clock menu more-arrow no yes mobile

Filed under:

Minnesota gets a wake-up call at Michigan State

The Golden Gophers got embarrassed by Michigan State, ending their three game winning streak.

NCAA Basketball: Minnesota at Michigan State Mike Carter-USA TODAY Sports

Entering Wednesday night’s conference battle in East Lansing against conference rival Michigan State, the Minnesota Golden Gophers were seemingly poised to atone for their collapse against the Spartans two weeks earlier. Minnesota had been elevated into the Top 25 on Monday for the first time since 2013 and had revenge on their minds as they took the court.

Whatever drive the Golden Gophers had was quickly put in park by Tom Izzo’s squad as Michigan State dominated Minnesota, 65-47. One of the key reasons for the loss was that the Golden Gophers had no answer during the first half for freshman standout Miles Bridges, who had missed the December 27 matchup with a sprained ankle.

Bridges notched all of his 16 points during the opening 20 minutes, which helped Michigan State head to intermission with a commanding 39-17 advantage. The contest was effectively decided during the final 5:30 of the half, when the Spartans put together a devastating 15-0 run.

Yet it was clear that Minnesota was struggling from the outset. For most of the opening four minutes, they managed only a single basket, watching Michigan State score seven unanswered points. After Dupree McBrayer connected on a three-pointer with 14:06 left in the half to make it a 13-9 game in favor of the Spartans, the Golden Gophers could only muster four baskets for the rest of the half.

Minnesota never led during the game and never put together anything resembling a comeback effort during the second half, with Michigan State maintaining a lead of 20 or more points for much those final 20 minutes.

The Golden Gophers balanced scoring attack, which has four scorers averaging in double figures this season, was anything but that during the first half. McBrayer was seemingly the only Minnesota player who could find the basket, collecting 11 points on five-of-eight from the field.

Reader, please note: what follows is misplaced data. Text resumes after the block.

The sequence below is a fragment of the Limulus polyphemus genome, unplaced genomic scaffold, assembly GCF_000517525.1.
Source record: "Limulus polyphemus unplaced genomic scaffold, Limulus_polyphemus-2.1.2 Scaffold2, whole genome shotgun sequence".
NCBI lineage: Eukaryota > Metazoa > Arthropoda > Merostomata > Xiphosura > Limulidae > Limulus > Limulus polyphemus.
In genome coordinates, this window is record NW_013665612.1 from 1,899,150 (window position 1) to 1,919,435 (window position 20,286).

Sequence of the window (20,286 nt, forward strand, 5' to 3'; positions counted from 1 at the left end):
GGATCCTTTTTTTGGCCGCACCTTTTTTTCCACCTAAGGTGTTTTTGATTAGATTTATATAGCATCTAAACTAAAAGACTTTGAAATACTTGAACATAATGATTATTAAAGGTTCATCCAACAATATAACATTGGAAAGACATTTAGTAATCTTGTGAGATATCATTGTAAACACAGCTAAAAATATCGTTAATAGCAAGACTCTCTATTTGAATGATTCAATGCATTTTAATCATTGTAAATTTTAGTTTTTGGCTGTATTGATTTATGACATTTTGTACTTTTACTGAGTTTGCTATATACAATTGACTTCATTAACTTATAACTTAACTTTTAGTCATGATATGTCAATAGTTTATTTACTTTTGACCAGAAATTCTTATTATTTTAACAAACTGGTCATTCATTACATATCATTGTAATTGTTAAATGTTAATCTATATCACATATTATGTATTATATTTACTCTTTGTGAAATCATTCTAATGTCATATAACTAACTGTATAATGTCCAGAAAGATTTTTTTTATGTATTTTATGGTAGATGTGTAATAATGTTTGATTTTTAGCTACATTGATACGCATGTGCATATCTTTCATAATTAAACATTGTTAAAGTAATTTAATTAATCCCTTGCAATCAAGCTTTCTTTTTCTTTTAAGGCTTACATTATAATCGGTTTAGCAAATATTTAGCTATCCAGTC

In contrast, the rest of the team managed a miserable 15 percent on their field goal attempts during this time, missing on 17 of their 20 shots. Nate Mason was held scoreless during the half, which was a clear sign that this wasn’t the Golden Gophers’ night.

Mason managed to finish with 14 points, but his scoring had no impact on the game. Much the same can be said about Amir Coffey’s evening, with the freshman guard managing to score just four points, while the other part of the Minnesota scoring quartet, sophomore Jordan Murphy, contributed just six points.

Ordinarily, that foursome is good for nearly 50 points a game, a threshold that the Golden Gophers weren't able to break. They were able to end the night with 35 points, though as noted, many of those came long after the game had been decided.

Being a young team, such hiccups should be expected. The Golden Gophers have been performing much better than preseason expectations, and are now left hoping their success has not been a fluke. Minnesota head coach Richard Pitino is hoping that the lasting sting from this thrashing will instill a greater sense of urgency on his team as it competes in the Big Ten.